Gen Z workers are more likely to share their salary with fellow employees than older professionals are, a recent study shows.
In the Salary Survey Convene conducted in 2019, we asked respondents whether they think pay inequity exists in the business events industry — two out of five planners said yes. While we didn’t ask this same question for our current survey, here’s an indication of gender inequity: In 2022, women earned, on average, more than $5,000 less than men — $102,763 vs. $97,425. (In our 2020 survey, women averaged $14,000 less than their male counterparts — so some small gains.)
One way to combat wage inequity is to publish the results of salary surveys. Our 2022 Salary Survey, which offers a broad look at — albeit inexact measurement of — the compensation differences between men and women, will appear in the September issue of Convene.
A much more targeted benchmarking practice is salary transparency — where peers at the same organization share their pay levels. But whether or not you are in favor of divulging your salary to coworkers, two recent studies conclude, depends largely on your age.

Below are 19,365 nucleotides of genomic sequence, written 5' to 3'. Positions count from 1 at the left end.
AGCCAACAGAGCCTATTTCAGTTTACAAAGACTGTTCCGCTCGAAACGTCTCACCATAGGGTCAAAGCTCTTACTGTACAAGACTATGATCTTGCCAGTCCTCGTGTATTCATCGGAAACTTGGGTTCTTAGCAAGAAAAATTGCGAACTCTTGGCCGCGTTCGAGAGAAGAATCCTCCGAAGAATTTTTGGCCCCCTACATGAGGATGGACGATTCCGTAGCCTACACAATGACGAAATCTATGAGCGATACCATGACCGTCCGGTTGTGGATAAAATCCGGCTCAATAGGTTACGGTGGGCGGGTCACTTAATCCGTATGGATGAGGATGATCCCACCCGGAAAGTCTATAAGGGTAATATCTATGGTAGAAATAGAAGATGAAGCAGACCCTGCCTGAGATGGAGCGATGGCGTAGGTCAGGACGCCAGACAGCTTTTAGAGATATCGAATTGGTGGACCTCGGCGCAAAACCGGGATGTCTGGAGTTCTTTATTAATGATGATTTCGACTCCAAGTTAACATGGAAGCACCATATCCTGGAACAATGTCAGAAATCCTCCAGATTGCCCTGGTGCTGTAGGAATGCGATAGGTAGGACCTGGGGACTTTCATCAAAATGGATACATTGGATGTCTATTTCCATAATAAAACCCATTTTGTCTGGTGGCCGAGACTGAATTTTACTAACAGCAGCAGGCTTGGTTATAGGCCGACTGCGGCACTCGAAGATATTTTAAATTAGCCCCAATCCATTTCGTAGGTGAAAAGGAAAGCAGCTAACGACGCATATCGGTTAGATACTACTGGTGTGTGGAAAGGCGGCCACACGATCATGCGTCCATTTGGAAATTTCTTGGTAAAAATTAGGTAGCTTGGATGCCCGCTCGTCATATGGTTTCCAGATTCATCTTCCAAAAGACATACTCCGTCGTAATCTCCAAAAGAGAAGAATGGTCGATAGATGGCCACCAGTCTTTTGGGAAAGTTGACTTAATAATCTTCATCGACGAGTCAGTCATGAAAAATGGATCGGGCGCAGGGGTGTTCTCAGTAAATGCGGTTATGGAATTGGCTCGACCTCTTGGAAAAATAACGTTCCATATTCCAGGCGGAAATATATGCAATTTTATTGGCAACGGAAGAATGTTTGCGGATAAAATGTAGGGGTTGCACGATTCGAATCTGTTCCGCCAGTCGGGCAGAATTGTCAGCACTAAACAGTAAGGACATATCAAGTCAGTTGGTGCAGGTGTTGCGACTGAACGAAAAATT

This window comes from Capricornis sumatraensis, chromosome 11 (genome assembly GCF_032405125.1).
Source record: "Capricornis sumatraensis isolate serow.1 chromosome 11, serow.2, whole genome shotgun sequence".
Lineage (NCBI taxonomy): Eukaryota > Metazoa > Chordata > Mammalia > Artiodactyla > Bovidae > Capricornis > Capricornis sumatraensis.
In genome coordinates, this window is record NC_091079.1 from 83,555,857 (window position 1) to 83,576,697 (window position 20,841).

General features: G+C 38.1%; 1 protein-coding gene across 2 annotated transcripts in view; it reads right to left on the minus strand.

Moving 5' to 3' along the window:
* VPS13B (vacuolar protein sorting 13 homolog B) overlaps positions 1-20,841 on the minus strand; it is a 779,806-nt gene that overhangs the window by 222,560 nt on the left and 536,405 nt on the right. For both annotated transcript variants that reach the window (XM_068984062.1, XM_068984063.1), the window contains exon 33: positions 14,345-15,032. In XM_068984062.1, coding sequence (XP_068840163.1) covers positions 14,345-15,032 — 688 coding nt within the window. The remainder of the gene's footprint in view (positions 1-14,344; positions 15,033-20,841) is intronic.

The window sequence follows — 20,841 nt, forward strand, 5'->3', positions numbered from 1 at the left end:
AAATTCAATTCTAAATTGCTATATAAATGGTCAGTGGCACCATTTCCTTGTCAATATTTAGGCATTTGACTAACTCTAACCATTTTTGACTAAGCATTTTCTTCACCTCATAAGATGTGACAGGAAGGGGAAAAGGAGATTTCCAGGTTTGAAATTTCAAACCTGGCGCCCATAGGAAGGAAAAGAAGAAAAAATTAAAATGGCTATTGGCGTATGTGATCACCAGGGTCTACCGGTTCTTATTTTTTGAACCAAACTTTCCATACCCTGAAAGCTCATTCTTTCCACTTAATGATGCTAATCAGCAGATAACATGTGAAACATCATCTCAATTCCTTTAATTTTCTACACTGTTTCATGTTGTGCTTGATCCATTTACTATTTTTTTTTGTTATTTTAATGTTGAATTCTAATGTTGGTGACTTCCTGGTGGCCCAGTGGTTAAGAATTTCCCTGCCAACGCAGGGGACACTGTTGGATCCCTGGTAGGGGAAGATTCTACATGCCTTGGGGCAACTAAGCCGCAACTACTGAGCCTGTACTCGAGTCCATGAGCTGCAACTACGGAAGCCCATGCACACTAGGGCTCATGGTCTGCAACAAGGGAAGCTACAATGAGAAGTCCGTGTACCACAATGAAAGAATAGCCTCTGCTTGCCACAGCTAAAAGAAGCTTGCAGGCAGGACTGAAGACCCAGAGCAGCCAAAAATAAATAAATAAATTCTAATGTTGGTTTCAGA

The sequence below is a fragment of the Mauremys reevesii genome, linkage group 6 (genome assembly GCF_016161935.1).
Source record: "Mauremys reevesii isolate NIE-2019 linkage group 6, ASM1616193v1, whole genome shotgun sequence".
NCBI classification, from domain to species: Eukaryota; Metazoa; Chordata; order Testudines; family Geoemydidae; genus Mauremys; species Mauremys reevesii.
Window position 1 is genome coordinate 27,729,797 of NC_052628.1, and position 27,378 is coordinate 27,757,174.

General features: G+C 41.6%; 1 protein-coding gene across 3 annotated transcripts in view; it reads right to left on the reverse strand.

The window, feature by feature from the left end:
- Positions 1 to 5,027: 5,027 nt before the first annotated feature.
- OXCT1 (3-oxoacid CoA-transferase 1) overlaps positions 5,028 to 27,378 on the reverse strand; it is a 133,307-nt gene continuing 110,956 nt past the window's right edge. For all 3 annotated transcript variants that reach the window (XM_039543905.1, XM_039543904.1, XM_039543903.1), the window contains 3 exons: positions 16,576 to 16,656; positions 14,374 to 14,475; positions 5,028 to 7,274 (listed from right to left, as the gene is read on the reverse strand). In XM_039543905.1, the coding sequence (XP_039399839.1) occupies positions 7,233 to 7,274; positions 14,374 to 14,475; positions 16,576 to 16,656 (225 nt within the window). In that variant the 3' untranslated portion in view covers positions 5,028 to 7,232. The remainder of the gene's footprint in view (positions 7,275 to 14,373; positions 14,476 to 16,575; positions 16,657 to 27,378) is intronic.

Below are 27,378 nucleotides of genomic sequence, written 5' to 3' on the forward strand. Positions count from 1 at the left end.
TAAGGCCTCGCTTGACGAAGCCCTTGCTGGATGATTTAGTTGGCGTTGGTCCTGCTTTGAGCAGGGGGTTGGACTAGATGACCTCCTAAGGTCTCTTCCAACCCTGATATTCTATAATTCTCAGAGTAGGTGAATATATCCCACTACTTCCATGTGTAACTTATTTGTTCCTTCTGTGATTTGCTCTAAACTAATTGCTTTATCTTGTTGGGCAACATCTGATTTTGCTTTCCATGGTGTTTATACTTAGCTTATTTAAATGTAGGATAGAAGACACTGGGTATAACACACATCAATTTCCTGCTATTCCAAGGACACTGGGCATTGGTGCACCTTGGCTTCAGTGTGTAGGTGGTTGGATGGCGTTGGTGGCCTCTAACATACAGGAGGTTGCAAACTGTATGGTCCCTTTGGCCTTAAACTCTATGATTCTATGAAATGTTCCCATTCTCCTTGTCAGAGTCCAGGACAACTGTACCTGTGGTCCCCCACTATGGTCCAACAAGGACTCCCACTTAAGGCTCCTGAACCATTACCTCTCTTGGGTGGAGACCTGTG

According to the latest edition of LinkedIn’s Workforce Confidence survey of nearly 5,000 workers conducted in June, Gen Z is significantly more likely to share their salary than older employees — and it’s because they think it will move the needle on equity. More than four out of five Gen Z respondents (age 25 or younger) agreed that pay transparency could lead to greater pay equity. Three-quarters of millennials were in the same camp. But less than half of Gen Z and only 28 percent of baby boomers agreed with the statement “people sharing their pay information will lead to better equality in pay.”
Nearly one-third of Gen Z workers, almost one-quarter of millennials, and 17 percent of Gen X workers said they would be comfortable telling a coworker how much they make. Fewer than one out of 10 boomers said they same. More than one-third of Gen Z workers said they would share their salary with anyone who asked vs. only 4 percent of boomers who said the same.
A recent Fortune article about equal pay said the results mirror those of a March 2022 bankrate.com survey, which found that more than two out of five Gen Z workers have shared their salary with a coworker vs. fewer than one out of five boomers.
Actionable change, the Fortune story points out, requires transparency across the generations — and from an organization’s most privileged workers.
“Go find the tallest, whitest dude,” said equal pay expert Katie Donovan in the bankrate.com report. “To be paid equitably, you want to earn what white men are earning. The median of everyone is less than the median of white men.”
Michelle Russell is editor in chief at Convene.